Miscible gas injection is a successful EOR method used in Prudhoe Bay. Miscible gas acts as a solvent, vaporizing the oil from the residual oil content, thus more oil reaches the producing wells (BP, 2006). Once miscible gas is injected, water is then pumped into the reservoir. This method increases efficiency by preventing gas channeling within the reservoir. This EOR method is known as water-alternating-gas. In 1983, the Prudhoe Bay miscible gas project began. The project aimed to optimise the oil recovery of the field by carrying out a number of trials where the amount of miscible gas injected was varied. Each trial was ranked in order of efficiency in terms of produced oil and in respect to the amount of solvent retained in the reservoir (Alaska Oil and Gas Conservation Commission, 1983). The most efficient injection ratio remained which is one of the reasons the ultimate recovery is around 60% of the initial reserves. Of this 60%, the miscible gas injection contributes up to 10% of the recovery in certain areas. This project occurred early in the field’s production increasing the oil production from the onset.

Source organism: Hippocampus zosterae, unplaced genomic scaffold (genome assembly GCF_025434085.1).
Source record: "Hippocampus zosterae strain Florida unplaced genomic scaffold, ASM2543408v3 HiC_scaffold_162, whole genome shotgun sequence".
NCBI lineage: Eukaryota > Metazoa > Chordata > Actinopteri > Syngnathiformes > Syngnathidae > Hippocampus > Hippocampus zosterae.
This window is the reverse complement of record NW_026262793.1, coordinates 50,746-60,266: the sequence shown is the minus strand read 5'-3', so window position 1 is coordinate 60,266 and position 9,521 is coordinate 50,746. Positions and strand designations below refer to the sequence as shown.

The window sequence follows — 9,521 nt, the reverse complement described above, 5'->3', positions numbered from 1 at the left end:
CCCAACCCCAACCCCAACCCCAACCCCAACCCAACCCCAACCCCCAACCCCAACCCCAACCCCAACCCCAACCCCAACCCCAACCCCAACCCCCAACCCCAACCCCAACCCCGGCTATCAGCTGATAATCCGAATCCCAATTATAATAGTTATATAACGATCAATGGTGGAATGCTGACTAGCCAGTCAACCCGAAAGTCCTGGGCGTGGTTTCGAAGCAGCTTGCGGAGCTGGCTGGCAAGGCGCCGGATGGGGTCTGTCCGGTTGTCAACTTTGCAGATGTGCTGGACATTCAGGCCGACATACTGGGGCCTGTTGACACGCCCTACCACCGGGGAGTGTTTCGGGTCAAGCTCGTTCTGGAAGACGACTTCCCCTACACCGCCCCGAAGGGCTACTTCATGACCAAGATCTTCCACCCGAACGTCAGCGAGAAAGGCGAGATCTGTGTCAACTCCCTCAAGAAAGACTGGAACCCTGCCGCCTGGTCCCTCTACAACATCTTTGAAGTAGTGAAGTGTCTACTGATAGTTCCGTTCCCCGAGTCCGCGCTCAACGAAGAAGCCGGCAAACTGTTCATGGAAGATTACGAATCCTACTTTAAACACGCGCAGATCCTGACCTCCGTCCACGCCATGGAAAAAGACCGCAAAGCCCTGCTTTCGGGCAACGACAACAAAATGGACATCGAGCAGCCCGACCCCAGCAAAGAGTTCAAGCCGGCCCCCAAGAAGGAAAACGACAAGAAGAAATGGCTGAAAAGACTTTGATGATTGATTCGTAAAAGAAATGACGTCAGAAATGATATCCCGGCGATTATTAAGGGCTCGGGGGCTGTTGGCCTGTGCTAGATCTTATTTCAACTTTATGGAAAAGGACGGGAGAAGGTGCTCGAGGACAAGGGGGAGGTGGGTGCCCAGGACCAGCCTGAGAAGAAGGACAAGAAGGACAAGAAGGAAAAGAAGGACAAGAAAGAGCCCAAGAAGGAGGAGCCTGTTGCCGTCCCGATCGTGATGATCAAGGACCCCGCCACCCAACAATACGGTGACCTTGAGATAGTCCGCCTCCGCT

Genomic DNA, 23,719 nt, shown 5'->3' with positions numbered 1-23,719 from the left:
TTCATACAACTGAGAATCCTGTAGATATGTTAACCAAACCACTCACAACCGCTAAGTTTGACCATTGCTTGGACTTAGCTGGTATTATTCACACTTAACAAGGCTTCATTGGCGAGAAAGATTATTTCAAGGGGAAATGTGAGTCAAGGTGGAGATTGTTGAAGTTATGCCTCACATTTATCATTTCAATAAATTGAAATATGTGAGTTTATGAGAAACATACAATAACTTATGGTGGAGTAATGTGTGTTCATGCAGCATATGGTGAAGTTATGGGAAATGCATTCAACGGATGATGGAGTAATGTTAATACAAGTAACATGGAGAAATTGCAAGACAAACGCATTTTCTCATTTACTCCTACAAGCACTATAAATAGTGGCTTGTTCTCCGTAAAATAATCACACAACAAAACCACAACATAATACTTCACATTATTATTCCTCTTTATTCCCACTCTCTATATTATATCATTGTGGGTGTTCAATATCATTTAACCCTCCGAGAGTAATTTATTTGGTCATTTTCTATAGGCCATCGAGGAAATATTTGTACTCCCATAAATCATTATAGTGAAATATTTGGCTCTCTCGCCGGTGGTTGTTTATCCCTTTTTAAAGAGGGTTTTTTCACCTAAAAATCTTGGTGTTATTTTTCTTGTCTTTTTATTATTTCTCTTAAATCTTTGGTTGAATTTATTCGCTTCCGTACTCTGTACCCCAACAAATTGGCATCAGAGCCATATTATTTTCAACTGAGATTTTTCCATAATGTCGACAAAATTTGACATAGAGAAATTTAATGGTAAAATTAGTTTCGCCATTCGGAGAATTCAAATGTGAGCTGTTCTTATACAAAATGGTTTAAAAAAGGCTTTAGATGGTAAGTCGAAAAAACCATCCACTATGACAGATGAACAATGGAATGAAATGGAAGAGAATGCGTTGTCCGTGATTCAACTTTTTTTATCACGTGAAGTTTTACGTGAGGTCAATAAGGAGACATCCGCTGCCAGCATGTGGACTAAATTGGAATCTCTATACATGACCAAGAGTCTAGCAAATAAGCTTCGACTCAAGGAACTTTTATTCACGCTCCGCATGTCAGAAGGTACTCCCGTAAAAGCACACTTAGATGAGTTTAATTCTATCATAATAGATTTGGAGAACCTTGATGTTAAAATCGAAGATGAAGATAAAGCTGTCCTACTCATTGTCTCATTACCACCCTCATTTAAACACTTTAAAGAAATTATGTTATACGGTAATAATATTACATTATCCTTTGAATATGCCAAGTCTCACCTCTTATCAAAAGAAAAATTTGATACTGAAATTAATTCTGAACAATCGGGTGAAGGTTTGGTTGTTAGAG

Oil extracted from the Prudhoe Bay field is transported along the Trans-Alaska Pipeline System (TAPS). The TAPS spans from the Prudhoe Bay field to the Valdez Marine terminal located 800 miles away; here up to 7.13 million barrels of oil can be stored which can then be loaded on tankers (Alyeska Pipeline Service Company, 2011). Without the pipeline, resources extracted from the North Slope cannot be monetised as the product cannot reach the market for sale due to the field’s location. The TAPS was the largest privately funded construction when built, costing $8 billion; since then, 16 billions barrels of oil has been transport to the Valdez Marine terminal (ConocoPhillips , 2014). However, the decline of oil output is soon to be an issue; with no investment, the minimum flow rate may occur as soon as 2045, which will lead to the shutdown of the TAPS. This is because, if flow rate is not achieved, corrosion and ice will occur to a greater extent causing the pipe to wrinkle and kink.